True Currency | Is Kurt Vile Goin’ Down?
I reluctantly put off giving my two cents about Kurt Vile’s B’lieve I’m Goin Down, because I’ve felt both protectively loyal to him and conflicted by what I’ve heard lately. But, in keeping with the style of my column, True Currency, I feel compelled to over-analyze, philosophize, dissect and project all of my human delusions onto pieces of music that have both influenced and irritated me.
My first impression of B’lieve was pretty sour. I didn’t like it. Lyrically, tracks like Dust Bunnies remind me of Neil Young’s Devil’s Sidewalk. Brutal.
Kurt Vile’s always had this kind of lazy, drawling quality, like he woke up from a dream and, half-asleep, tells you what he saw. While I always appreciated that before, this time it just seems a bit gimmick-y.
I loved the experimental play of Square Shells EP. 2009’s Childish Prodigy plays in my head constantly, even when I’m walking around without headphones. (Kurt did say it was his masterpiece, after all.)
But B’lieve I’m Goin Down kind of does sound like a declination. Too much money spent doing major label recordings and too much fawning from cum-shot publications like Rolling Stone Magazine.
This is the Emperor’s New Clothes, man! Pretty Pimpin? Are you fucking serious? Ah, maybe it’s all some tongue-in-cheek joke. But I feel like if something is going to be satire, it needs to be pulled off a bit better than this.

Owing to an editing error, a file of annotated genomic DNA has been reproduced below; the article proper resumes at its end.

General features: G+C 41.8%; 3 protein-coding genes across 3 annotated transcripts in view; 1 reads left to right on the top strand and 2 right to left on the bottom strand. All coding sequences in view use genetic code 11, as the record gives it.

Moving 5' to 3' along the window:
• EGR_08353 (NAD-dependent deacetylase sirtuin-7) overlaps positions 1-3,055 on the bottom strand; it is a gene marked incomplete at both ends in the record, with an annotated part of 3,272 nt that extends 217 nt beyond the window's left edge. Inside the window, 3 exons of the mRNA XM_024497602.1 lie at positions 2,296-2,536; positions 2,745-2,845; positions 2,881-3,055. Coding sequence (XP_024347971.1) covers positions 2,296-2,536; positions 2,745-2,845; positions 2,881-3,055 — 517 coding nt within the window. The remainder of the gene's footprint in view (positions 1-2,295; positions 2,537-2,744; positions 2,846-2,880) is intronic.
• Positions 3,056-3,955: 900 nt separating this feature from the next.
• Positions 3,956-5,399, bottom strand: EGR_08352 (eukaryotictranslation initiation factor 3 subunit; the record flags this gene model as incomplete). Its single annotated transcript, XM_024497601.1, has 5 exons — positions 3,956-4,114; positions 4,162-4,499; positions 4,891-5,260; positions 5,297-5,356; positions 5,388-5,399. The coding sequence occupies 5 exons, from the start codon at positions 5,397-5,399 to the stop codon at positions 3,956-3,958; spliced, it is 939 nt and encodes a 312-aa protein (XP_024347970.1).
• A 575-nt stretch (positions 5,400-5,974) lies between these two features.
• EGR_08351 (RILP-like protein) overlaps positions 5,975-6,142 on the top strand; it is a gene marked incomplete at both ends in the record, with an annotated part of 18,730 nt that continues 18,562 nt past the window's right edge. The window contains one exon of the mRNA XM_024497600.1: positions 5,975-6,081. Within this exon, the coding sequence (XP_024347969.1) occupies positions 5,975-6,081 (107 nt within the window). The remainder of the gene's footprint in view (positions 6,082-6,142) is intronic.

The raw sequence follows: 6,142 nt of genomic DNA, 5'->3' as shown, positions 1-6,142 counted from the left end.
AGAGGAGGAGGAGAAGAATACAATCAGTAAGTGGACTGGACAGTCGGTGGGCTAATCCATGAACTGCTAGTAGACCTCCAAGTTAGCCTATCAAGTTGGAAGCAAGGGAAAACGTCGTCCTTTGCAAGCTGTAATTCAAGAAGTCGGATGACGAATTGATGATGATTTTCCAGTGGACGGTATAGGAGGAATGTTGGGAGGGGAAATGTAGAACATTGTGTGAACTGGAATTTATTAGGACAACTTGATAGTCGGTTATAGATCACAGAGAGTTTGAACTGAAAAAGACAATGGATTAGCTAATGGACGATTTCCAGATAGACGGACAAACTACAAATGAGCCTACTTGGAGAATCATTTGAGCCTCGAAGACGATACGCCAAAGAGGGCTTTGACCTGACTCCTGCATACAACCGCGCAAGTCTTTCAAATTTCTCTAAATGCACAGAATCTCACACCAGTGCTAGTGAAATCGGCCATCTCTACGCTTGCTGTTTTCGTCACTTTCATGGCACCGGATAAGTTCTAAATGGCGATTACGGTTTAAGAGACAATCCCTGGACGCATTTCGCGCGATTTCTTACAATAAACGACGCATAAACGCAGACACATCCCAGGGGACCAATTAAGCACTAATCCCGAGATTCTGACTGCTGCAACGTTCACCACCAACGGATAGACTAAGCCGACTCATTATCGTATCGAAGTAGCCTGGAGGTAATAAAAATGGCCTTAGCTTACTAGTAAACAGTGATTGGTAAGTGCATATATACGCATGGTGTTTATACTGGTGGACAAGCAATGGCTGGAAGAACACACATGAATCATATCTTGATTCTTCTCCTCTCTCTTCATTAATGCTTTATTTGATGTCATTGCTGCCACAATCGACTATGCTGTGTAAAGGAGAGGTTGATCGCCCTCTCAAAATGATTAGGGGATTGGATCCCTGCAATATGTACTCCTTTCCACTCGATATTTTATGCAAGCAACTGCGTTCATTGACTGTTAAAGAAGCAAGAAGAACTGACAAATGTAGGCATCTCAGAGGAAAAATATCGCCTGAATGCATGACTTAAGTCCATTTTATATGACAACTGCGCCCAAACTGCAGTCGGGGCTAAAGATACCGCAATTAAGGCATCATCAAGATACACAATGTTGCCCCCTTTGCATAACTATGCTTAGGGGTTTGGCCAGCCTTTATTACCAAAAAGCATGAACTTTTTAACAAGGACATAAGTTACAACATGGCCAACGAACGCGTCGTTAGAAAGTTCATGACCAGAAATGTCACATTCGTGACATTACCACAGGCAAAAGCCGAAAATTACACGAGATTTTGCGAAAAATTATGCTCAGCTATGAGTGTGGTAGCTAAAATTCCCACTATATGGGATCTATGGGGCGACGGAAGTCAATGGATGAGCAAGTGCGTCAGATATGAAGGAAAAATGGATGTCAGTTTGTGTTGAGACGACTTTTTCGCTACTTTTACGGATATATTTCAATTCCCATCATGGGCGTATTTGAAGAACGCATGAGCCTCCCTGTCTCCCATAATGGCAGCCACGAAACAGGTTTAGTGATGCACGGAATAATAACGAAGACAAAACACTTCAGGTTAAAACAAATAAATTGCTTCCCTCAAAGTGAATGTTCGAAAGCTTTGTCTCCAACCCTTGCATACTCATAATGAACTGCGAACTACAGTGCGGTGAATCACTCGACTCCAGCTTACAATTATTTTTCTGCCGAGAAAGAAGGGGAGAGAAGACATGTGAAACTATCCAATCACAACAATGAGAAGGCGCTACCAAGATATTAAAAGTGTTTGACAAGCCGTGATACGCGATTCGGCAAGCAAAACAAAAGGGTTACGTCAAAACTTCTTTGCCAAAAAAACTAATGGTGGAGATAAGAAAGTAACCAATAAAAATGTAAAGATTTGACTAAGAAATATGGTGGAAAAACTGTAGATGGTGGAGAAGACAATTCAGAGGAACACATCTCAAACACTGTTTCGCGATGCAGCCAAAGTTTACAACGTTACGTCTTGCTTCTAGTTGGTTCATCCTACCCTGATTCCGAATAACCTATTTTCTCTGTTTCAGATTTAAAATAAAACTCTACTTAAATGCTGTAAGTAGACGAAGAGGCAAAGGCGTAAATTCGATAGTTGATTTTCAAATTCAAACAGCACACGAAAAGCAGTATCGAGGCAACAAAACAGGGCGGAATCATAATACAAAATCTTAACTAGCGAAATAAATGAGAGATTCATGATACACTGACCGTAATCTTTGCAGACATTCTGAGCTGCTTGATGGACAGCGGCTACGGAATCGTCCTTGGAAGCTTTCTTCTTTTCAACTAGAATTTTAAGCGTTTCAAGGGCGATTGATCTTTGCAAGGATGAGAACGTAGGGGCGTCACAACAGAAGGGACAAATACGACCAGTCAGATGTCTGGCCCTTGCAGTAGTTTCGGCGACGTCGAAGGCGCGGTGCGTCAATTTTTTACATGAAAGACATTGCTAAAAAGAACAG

Alright, there are charming parts, like the diversity of the instruments and the beautiful licks, the way that the location of the recording (the Mojave desert) comes through in vibes, like on Wheelhouse.
Lost My Head There is a mash up of Billy Joel hokiness and ambient prettiness. The jam on the end is good to get lost in though, and you almost forget that you’re bitter and disappointed.
If I’m going to dig apart the lyrics, it sounds like Kurt is just doing drugs and trying to be a touring husband and father. But what the hell do I know about it. The pedestals we put musicians up on now are totally absurd. The barrage of Internet responsibilities, the way private lives of artists are strewn across the media in big smears of road-kill carnage, making major headlines like it’s World War IV…
Music has become a mélange of commercials and blow jobs. Somewhere in there is the sweet stuff, and that’s all I’m interested in.
Stand Inside is my favorite track on this album. The melodies are wistfully pretty and the song sounds less forced. Also there’s no banjo, thank god.
When I first put on B’Lieve I’m Goin Down, I was honestly kind of blue about it. Sometimes the artists we love put out mind-altering albums that seem to rip open the fabric of reality and sweep you away into spaces of timelessness, where everything you do suddenly seems more real than it did before, and every thought is more beautiful by extension of the songs you have in your head.
But then you want them to do it for you again, and again, and again. Only someone needs to be paid, deadlines need to be met, kids need to eat, and artists need to satisfy their own explorations, which should be allowed to include commercial failures and audience displeasure.
B’Lieve I’m Goin Down is an album that is being wholly praised, though, which is a positive thing for an artist wanting to succeed, and I think Kurt Vile deserves to succeed more than most of those philistine pop stars putting out atrocious piles of computerized feces.
Anyway, I’ve kept going back and re-listening to B’lieve I’m Goin Down, and it has revealed more to me, but not much. I’m waiting for the next album, I guess, with a mixed bag of emotions.